604 So. 2d 928 | Fla. Dist. Ct. App. | 1992

604 So. 2d 928 (1992)

Vincent CASON, Appellant,
v.
The STATE of Florida, Appellee.

No. 91-1071.

District Court of Appeal of Florida, Third District.

September 15, 1992.

Bennett H. Brummer, Public Defender, and Bruce A. Rosenthal, Asst. Public Defender, for appellant.

Robert A. Butterworth, Atty. Gen., and Patricia Ann Ash, Asst. Atty. Gen., for appellee.

Before HUBBART, COPE and GODERICH, JJ.

PER CURIAM.

The defendant, Vincent Cason, appeals from the trial court's order finding him in contempt of court and sentencing him to six-months imprisonment. We reverse.

The defendant entered a plea of nolo contendere to aggravated battery as a reduced charge under an information charging him with the attempted second-degree murder of his ex-wife. The trial court accepted the plea, adjudicated the defendant guilty, and sentenced him to three and one-half years in state prison, to be followed by eight-years probation. His probation included the special condition that the defendant "must not associate in any way with Marsha Reed Cason [the defendant's ex-wife]."[1]

While in prison, the defendant wrote several letters to his ex-wife. It was undisputed that the letters were of a non-threatening nature, and primarily professed his love for his ex-wife. The state requested the court to have a hearing to determine if the defendant should be found in contempt of court for violation of its order to have no contact with the victim. The trial court *929 issued a rule to show cause against the defendant as to why he should not be adjudged in contempt of court. After a hearing, the trial court found the defendant in indirect contempt of court, and sentenced him to six-months imprisonment to run consecutively to his present sentence. The defendant appeals.

The defendant contends that the trial court lacked jurisdiction to conduct contempt proceedings against the defendant for sending letters to his ex-wife while he was in prison. Based on the circumstances of this case, we agree.

It is plain that the defendant was found in indirect criminal contempt for allegedly violating a special condition of his probation — namely, that he not associate or have any contact with his ex-wife — because he wrote a number of letters to his ex-wife while in prison before the period of probation began. Where, as here, the defendant is given a split sentence of prison time followed by a probationary period and the defendant allegedly violates a condition of probation during the prison portion of the sentence before the probation begins, the trial court may revoke the defendant's probation based on such violation. Stafford v. State, 455 So. 2d 385, 386 (Fla. 1984) (approving Martin v. State, 243 So. 2d 189 (Fla. 4th DCA) (defendant violated probation while in county jail), cert. denied, 247 So. 2d 63 (Fla. 1971)); Russell v. State, 487 So. 2d 366 (Fla. 2d DCA) (violation while defendant in custody of Department of Corrections), cause dismissed, 492 So. 2d 1334 (Fla. 1986). See also Williamson v. State, 388 So. 2d 1345 (Fla. 3d DCA 1980).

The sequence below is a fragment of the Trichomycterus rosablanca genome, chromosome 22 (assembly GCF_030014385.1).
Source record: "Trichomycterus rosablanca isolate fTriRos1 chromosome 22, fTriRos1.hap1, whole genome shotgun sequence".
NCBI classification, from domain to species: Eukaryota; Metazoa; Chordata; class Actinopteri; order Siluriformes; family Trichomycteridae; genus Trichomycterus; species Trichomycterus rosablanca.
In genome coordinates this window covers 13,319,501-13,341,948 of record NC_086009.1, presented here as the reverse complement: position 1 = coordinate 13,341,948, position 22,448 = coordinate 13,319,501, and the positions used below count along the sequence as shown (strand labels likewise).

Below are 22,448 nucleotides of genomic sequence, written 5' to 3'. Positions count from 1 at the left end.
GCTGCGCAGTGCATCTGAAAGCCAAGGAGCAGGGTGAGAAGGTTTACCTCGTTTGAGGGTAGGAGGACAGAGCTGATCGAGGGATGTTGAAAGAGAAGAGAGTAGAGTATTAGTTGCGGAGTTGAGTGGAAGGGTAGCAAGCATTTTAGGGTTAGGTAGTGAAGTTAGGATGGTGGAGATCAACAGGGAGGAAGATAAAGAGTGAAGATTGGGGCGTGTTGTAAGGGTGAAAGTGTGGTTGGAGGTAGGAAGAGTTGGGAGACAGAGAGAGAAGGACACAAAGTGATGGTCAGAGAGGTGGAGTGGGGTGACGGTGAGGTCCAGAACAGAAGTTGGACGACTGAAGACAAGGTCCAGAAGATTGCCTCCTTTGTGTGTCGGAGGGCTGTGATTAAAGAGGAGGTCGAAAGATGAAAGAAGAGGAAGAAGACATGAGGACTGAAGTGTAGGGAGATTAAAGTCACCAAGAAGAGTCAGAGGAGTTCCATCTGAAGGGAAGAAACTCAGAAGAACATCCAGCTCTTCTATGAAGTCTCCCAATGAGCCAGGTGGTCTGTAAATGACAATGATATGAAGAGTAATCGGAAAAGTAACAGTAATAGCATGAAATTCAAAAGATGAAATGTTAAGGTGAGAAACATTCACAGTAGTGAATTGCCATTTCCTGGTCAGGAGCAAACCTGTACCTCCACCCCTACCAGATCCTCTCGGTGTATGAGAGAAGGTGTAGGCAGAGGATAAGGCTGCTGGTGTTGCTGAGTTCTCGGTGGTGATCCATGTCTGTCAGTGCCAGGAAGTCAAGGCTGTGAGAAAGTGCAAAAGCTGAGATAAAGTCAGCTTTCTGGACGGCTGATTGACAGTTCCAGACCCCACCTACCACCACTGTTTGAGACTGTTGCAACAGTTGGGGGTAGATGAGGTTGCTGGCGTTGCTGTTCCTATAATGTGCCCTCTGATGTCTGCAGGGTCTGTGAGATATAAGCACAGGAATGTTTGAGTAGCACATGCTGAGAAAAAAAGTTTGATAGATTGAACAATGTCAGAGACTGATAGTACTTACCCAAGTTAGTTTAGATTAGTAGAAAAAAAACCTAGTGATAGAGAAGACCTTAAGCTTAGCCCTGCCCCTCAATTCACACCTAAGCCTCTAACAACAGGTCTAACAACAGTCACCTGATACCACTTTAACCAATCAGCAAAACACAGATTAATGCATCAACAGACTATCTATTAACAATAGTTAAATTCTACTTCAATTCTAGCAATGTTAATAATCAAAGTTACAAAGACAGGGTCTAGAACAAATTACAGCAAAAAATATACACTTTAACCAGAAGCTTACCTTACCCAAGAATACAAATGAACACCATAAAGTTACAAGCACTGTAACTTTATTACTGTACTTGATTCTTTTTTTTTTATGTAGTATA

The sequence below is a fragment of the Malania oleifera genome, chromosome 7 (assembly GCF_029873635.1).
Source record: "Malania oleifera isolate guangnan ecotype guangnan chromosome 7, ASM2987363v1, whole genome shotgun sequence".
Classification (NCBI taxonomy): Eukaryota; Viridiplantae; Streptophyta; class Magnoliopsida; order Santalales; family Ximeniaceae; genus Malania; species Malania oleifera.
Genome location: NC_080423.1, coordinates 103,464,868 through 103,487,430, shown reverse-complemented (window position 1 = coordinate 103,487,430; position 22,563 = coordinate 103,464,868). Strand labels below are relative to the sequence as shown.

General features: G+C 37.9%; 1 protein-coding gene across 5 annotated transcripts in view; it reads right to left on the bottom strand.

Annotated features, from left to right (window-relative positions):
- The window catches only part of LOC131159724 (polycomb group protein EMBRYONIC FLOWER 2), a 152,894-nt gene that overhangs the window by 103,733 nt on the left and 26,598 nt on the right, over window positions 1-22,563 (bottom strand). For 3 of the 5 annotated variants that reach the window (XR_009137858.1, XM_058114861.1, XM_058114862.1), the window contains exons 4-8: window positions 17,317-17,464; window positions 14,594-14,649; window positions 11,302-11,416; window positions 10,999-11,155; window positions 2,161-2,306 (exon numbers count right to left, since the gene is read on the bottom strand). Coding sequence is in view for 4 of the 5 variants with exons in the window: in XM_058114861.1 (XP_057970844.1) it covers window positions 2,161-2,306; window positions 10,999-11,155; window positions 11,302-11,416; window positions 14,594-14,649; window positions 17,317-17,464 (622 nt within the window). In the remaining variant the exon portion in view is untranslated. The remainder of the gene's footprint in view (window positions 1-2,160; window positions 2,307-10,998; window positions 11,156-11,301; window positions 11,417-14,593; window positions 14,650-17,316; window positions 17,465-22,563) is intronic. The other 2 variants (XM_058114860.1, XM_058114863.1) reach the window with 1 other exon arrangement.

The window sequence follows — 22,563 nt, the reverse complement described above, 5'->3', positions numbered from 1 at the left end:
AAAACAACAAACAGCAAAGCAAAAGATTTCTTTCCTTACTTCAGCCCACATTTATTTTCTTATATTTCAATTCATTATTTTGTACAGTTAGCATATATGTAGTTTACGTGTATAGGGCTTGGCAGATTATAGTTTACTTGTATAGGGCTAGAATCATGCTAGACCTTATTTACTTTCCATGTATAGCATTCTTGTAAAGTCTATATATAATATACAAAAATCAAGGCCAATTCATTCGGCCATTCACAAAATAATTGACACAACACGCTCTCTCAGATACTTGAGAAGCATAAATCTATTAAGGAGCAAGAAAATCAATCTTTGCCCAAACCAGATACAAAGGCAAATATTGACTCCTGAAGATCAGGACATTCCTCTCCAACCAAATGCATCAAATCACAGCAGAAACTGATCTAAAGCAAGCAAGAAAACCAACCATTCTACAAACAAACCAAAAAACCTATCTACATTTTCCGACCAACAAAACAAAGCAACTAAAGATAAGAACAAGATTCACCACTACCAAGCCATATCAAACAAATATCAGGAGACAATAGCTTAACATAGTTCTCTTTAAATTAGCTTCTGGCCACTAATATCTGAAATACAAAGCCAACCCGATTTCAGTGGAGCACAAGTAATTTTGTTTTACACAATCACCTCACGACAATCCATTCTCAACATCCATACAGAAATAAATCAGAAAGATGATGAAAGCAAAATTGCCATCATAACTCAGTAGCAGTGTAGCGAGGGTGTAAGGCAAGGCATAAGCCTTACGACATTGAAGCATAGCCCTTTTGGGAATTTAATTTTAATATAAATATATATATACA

In our view, where a defendant has allegedly violated a condition of probation, the exclusive method for charging and trying this alleged violation is provided for in section 948.06, Florida Statutes (1991), rather than by indirect criminal contempt. This is so because the above statute provides in detail the exact procedure to be followed in the event a probationer allegedly violates a condition of his/her probation. If the legislature had intended to allow the use of the court's contempt power to punish a violation of probation, then section 948.06 or chapter 948 would have specifically so provided; no such provision, however, is contained in either section 948.06 or in chapter 948. On the other hand, where a defendant violates a court order which is not a condition of probation, the court may be authorized to enforce the order through the contempt power. See, e.g., R.M.P. v. Jones, 419 So. 2d 618 (Fla. 1982), quashed in part on other grounds, A.A. v. Rolle, 604 So. 2d 813 (Fla. 1992).

The final judgment of conviction and sentence for indirect criminal contempt is reversed and the cause is remanded to the trial court with directions to discharge the defendant from this cause. This disposition, however, shall be without prejudice for the state to institute violation of probation proceedings against the defendant under section 948.06, Florida Statutes (1991).

Reversed and remanded.

NOTES

[1] During the lengthy plea colloquy, it was made abundantly clear to defendant that this condition of probation meant defendant was not to contact his former wife in any shape, form, or fashion. Defendant pled nolo contendere to having stabbed his then-wife, who subsequently divorced him. The requirement for no contact by the defendant with the former wife was an important condition of the plea agreement itself, for obvious reasons, and was explained at length at the time the plea was taken and sentence was imposed.